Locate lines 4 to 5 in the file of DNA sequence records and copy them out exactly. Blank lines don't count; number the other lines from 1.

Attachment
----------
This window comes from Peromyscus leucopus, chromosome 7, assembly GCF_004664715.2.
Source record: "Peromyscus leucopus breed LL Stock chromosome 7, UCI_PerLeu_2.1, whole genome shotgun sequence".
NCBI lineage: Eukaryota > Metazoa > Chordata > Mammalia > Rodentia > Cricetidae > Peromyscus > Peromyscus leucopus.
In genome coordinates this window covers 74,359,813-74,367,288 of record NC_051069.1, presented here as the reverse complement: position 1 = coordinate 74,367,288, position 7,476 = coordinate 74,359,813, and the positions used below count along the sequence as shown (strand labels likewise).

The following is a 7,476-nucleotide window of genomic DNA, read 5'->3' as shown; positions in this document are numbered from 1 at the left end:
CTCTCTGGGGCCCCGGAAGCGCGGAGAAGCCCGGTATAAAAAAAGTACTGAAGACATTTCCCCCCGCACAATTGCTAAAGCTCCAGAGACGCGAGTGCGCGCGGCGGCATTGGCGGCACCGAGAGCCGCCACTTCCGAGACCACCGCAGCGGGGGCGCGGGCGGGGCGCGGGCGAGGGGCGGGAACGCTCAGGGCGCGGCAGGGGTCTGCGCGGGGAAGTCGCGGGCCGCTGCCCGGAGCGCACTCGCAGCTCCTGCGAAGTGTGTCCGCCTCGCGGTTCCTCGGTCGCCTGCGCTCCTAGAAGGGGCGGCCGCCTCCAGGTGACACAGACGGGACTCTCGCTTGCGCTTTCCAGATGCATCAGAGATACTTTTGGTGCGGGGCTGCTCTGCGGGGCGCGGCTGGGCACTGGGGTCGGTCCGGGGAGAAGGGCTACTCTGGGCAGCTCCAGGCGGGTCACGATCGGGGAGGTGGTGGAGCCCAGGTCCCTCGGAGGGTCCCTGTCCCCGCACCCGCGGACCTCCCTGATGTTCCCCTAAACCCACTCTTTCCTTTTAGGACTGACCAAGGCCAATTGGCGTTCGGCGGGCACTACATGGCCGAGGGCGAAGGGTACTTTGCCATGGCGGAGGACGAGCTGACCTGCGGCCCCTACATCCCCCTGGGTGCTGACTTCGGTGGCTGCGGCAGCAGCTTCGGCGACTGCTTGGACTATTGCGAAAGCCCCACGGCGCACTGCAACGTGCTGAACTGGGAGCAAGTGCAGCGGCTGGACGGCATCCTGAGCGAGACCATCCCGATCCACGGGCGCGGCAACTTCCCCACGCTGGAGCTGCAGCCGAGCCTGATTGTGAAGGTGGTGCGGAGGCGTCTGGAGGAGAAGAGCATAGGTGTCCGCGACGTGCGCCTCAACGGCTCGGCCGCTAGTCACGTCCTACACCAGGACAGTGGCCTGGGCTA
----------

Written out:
In genome coordinates this window covers 74,359,813-74,367,288 of record NC_051069.1, presented here as the reverse complement: position 1 = coordinate 74,367,288, position 7,476 = coordinate 74,359,813, and the positions used below count along the sequence as shown (strand labels likewise).

The following is a 7,476-nucleotide window of genomic DNA, read 5'->3' as shown; positions in this document are numbered from 1 at the left end: